“Advice for good love: Don’t love
those from far away. Take yourself one
The way a sensible house will take
local stones for its building
stones which have suffered in the same cold
and were scorched by the same sun…”
This poem is entitled “Advice for Good Love,” and it is written by Yehuda Amichai. It is written about a beloved, but like all good love poems, it shines more broadly onto the cultivation of nurturing and intimate space between friends, family and amidst community. His poem begs his readers to consider, with whom will we build our home?
As discussed in my last post, a lot of the work of teshuvah between Rosh Hashanah and Yom Kippur is a process of returning to beginnings. Home is the symbol of many of our beginnings and beginnings yet built. So, this question seems fitting this holiday season. It has particular resonance with individuals in transitory phases, like those in our Social Change program who have just traveled across the ocean to start a new home and also with whole groups who are facing important decisions about their future together: young couples, families, and even entire communities.
The Ethiopian-Israeli community, one of the largest recent immigrant communities, came to Israel to fulfill a dream of returning to their ancient homeland. In order to do this, a lot was sacrificed. They entered into a world with a different religious discourse, a culture where Amharic and Tigrinya were not spoken on the streets and where the daily rhythm and work environment were tremendously foreign. To exacerbate all of this, the community has faced the realities of overt and structural racism. The process of building a home has been a struggle.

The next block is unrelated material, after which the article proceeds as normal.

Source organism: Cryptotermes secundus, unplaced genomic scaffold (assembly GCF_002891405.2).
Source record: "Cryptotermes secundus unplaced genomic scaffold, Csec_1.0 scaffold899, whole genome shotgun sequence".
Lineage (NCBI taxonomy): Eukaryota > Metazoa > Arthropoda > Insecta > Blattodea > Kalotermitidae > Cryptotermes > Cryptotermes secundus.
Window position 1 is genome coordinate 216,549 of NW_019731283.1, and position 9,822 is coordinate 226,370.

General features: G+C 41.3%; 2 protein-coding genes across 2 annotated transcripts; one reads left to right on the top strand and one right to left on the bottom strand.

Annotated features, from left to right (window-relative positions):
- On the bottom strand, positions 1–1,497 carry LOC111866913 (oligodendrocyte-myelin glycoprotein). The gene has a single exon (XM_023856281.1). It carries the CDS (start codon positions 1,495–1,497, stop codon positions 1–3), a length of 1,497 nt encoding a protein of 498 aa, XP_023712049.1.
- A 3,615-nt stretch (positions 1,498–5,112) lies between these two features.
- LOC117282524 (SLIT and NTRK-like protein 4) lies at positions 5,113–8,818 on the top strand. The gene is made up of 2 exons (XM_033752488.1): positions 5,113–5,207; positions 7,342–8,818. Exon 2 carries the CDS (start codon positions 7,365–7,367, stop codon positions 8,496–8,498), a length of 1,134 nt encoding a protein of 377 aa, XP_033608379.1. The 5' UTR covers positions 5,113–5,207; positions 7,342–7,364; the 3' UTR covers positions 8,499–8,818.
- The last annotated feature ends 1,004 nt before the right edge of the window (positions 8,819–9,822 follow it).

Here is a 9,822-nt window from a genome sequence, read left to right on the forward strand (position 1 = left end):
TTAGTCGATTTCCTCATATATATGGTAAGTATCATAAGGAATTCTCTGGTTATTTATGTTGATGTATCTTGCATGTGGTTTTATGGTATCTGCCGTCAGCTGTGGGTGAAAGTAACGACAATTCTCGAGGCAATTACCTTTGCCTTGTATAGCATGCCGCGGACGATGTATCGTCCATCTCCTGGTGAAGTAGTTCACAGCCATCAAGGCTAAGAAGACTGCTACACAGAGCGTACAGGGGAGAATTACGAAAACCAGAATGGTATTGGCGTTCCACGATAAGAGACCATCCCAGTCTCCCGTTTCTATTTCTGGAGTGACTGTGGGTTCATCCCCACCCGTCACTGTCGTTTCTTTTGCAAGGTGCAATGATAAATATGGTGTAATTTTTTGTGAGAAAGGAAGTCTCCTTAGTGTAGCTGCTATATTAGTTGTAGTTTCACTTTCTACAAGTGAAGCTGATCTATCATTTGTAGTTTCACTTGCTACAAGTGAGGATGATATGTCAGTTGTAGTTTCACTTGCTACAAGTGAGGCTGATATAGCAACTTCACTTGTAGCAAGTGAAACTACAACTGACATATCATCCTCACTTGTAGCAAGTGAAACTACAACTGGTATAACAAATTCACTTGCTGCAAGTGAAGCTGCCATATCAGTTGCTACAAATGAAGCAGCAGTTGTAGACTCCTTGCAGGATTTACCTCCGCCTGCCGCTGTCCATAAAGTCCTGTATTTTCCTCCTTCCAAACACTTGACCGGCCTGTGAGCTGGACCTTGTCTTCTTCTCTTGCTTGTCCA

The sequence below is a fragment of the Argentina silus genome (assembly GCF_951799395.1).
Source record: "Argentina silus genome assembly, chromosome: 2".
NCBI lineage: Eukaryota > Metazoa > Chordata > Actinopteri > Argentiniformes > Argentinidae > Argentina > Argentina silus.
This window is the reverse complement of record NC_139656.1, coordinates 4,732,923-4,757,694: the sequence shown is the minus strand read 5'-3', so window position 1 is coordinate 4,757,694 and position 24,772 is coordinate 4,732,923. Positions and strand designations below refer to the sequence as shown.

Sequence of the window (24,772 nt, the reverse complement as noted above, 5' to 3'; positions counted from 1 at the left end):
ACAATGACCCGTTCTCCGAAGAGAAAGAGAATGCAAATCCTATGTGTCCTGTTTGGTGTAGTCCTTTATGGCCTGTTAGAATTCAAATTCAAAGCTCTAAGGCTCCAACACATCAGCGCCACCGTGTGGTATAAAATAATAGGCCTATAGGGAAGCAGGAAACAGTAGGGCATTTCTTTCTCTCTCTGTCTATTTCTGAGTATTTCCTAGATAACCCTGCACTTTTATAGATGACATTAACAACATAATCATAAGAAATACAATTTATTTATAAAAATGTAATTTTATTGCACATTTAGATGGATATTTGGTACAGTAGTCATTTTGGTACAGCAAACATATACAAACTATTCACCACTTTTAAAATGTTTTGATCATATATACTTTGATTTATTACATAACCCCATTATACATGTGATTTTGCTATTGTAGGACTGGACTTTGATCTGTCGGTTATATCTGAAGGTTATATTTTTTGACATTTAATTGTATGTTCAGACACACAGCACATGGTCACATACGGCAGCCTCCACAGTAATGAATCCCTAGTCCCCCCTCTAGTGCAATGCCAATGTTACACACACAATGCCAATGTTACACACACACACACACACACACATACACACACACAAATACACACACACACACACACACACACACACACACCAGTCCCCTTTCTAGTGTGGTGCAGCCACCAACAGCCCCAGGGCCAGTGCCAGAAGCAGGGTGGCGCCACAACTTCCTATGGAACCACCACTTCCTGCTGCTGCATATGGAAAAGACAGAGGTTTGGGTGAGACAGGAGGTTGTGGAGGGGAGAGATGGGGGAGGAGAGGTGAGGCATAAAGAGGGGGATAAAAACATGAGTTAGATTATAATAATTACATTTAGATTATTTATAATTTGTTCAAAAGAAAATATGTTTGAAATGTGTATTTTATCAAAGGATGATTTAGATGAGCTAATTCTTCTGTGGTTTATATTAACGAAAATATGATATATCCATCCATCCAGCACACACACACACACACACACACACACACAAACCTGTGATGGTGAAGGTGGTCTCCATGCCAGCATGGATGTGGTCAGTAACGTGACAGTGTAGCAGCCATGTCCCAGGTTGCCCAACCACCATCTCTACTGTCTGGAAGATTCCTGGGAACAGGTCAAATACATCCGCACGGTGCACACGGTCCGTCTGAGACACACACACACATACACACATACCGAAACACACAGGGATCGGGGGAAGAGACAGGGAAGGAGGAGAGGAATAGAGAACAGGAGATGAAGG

One of the most simple and I think powerful contributions to this process of settling and building a home, is echoed in Amichai’s voice. The foundations for home come from local stones. A community’s power lies in the people themselves and everything they carry with them– the cultural wisdom, the history, the inventiveness, personalities, and the love they share. Investing in each other and working together seems to be the most concrete formula for this work.
Let us not underestimate the power of protest and policy change, however the focus of our work at Yahel is from the ground-up. We provide a unique method of service learning, where our participants explore the meaning of and build community together, while investing in the broader community in which they live and work. We partner with local nonprofits and run programs for youth and elderly in the local neighborhood to encourage community engagement and to develop local social-resources. Yahel works to support its participants and at the same time strengthen the community they live in by supporting its people, the inheritors of and builders of these new homes.
The work of teshuva is a personal task, something that only an individual or a community can do for themselves. But there is also room to influence one another in the process– we can be the stones and the hands that help build or the reinforcement and support for them. My hope for our Social Change participants, the community they will be joining in Gedera, and for all of us is that we may be blessed this holiday season with the open eyes and hands to do the work of teshuvah. May we may go back to our foundation stones to rebuild our homes, communities and ourselves and we may be graced with support from each other in this work. Shanah tova, vgmar chatimah tova.
Ross Weissman is Yahel’s Recruitment and Digital Media Associate. He has studied at the Conservative Yeshiva in Jerusalem, Yeshivat Hadar in New York and will begin studying this Fall for his MA in Creative Writing at Bar-Ilan University in Ramat Gan.